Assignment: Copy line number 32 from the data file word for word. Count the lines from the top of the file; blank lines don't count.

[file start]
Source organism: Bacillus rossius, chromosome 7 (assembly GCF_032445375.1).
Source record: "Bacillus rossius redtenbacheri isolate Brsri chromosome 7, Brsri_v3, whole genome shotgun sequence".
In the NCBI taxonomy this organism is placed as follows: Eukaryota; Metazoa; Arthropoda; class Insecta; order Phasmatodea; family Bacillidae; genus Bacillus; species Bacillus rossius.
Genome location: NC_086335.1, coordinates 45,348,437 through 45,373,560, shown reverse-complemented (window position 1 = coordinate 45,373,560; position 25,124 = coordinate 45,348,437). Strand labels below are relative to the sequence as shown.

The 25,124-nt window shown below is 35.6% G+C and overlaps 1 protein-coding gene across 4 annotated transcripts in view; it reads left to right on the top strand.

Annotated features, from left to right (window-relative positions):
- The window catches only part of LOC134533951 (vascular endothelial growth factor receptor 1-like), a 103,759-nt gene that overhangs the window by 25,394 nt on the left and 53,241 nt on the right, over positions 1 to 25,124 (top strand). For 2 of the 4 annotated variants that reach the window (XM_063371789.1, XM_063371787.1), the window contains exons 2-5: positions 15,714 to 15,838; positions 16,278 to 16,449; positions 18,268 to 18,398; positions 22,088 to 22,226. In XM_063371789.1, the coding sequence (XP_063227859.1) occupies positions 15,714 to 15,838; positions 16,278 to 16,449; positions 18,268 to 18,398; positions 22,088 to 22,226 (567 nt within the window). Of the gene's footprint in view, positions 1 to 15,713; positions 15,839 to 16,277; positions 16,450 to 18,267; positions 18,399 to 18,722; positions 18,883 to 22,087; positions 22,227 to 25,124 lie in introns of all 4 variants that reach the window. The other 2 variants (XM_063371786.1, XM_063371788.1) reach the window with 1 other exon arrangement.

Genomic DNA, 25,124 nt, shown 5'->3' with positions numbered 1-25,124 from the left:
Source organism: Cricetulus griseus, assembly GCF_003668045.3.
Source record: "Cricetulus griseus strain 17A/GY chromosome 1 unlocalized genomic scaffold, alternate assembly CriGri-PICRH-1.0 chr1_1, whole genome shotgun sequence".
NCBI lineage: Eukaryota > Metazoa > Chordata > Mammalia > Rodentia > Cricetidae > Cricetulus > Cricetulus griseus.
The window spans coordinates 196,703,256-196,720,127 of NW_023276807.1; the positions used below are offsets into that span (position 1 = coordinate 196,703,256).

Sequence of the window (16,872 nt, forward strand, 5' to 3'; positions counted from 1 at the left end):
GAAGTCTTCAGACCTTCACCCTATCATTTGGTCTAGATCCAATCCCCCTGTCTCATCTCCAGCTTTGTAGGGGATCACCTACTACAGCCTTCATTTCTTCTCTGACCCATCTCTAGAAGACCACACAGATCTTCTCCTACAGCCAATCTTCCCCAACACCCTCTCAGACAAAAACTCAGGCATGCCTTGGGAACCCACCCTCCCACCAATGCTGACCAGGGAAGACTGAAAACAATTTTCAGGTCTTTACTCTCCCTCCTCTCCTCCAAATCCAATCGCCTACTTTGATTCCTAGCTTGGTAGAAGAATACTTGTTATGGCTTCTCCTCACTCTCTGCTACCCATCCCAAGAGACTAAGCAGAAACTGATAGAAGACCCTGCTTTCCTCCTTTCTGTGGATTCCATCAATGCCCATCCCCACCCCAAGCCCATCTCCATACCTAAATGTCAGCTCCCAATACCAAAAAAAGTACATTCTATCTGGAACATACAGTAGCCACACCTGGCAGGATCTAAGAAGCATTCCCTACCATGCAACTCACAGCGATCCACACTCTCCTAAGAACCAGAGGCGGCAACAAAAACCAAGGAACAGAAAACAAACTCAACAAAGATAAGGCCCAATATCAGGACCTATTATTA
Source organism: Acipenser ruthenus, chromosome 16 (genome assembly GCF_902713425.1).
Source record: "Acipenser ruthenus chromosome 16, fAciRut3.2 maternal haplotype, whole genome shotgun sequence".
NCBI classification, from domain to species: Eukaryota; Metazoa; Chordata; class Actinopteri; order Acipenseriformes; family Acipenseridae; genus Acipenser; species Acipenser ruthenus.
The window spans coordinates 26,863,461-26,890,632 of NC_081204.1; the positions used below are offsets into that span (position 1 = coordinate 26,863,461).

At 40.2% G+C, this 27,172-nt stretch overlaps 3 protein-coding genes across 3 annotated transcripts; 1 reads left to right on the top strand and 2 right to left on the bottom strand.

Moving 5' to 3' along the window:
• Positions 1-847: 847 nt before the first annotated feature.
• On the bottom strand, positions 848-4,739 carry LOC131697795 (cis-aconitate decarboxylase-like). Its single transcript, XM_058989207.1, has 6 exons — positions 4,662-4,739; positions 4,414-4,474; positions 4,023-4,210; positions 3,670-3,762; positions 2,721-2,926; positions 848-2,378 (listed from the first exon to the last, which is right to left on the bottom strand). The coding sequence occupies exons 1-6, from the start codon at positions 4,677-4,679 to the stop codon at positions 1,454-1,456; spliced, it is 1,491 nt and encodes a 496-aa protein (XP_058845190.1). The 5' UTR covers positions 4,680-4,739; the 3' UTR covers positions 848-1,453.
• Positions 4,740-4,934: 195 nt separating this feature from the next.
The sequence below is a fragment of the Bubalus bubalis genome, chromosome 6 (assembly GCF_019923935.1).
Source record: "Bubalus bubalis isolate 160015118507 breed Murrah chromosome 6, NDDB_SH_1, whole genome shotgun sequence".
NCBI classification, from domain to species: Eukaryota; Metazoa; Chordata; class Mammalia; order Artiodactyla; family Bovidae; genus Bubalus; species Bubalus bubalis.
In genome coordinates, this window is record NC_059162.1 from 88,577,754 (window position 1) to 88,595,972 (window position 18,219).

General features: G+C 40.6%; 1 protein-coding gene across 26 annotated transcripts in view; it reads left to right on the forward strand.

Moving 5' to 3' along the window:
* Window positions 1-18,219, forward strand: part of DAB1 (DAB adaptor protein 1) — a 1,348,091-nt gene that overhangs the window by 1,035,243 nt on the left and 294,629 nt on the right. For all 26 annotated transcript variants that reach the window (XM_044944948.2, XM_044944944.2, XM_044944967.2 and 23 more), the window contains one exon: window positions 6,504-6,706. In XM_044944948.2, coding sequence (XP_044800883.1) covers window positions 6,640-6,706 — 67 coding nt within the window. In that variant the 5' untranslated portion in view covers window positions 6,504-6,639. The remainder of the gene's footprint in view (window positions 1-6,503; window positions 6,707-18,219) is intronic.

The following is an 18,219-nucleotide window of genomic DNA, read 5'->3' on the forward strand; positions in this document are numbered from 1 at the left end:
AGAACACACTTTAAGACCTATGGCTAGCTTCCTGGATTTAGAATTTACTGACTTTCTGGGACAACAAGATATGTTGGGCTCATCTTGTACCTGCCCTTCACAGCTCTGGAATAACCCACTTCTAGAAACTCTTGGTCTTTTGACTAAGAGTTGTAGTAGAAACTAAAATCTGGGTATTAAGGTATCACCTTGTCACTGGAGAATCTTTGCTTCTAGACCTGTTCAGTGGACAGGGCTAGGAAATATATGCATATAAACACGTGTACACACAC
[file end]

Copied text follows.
AGAACACACTTTAAGACCTATGGCTAGCTTCCTGGATTTAGAATTTACTGACTTTCTGGGACAACAAGATATGTTGGGCTCATCTTGTACCTGCCCTTCACAGCTCTGGAATAACCCACTTCTAGAAACTCTTGGTCTTTTGACTAAGAGTTGTAGTAGAAACTAAAATCTGGGTATTAAGGTATCACCTTGTCACTGGAGAATCTTTGCTTCTAGACCTGTTCAGTGGACAGGGCTAGGAAATATATGCATATAAACACGTGTACACACAC